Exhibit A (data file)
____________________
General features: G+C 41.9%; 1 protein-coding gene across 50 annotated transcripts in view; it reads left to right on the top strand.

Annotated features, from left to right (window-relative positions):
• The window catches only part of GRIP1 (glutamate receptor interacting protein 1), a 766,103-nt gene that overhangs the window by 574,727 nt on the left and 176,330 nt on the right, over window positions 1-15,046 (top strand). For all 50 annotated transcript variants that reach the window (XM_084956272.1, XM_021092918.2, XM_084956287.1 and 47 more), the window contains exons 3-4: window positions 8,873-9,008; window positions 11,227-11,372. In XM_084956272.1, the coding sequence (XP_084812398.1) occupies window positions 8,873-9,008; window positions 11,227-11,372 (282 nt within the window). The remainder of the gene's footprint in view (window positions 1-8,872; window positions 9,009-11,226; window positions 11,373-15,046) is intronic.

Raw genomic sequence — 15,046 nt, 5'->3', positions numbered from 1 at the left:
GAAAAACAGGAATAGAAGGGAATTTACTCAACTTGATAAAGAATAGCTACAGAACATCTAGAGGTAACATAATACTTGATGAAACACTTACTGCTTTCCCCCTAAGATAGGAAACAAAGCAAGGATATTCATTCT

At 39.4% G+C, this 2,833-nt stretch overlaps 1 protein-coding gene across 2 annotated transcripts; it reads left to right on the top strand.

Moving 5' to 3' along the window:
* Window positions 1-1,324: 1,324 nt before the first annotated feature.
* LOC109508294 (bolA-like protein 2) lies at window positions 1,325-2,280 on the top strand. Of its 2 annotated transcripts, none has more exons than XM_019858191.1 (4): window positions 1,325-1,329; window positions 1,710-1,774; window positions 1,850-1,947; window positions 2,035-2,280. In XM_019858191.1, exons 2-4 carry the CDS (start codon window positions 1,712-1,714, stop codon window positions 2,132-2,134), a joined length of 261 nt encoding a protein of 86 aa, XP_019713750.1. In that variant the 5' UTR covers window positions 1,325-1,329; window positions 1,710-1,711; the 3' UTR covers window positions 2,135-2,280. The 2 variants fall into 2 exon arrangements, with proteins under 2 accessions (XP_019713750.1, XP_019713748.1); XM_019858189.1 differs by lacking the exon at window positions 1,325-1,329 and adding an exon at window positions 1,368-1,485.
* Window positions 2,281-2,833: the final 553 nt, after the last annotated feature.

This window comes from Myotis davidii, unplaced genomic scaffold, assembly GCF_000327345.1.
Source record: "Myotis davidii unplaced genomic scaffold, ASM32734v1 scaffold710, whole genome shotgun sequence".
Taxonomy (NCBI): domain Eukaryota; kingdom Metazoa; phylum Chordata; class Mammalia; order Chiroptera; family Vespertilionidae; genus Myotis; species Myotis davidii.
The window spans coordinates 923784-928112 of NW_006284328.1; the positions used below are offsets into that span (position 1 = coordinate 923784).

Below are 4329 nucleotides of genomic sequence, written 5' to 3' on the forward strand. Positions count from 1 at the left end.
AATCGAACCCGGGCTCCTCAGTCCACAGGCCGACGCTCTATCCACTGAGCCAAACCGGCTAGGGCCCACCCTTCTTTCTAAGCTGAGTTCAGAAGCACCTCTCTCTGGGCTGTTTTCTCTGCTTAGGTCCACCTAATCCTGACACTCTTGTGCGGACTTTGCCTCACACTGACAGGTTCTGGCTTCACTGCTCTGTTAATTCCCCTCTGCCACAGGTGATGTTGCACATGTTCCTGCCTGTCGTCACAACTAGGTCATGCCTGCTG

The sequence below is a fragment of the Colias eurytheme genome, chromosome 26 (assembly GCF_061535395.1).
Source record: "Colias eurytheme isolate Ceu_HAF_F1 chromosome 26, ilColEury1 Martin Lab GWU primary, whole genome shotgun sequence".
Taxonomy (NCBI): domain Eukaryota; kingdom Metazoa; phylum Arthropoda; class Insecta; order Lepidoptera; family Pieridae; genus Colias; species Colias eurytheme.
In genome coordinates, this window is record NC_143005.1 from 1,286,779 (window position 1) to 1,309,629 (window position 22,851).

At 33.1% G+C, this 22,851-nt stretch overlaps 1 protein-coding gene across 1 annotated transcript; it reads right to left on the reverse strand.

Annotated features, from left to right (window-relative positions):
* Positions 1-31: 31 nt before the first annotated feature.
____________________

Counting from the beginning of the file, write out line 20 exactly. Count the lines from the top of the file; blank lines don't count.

In genome coordinates, this window is record NC_143005.1 from 1,286,779 (window position 1) to 1,309,629 (window position 22,851).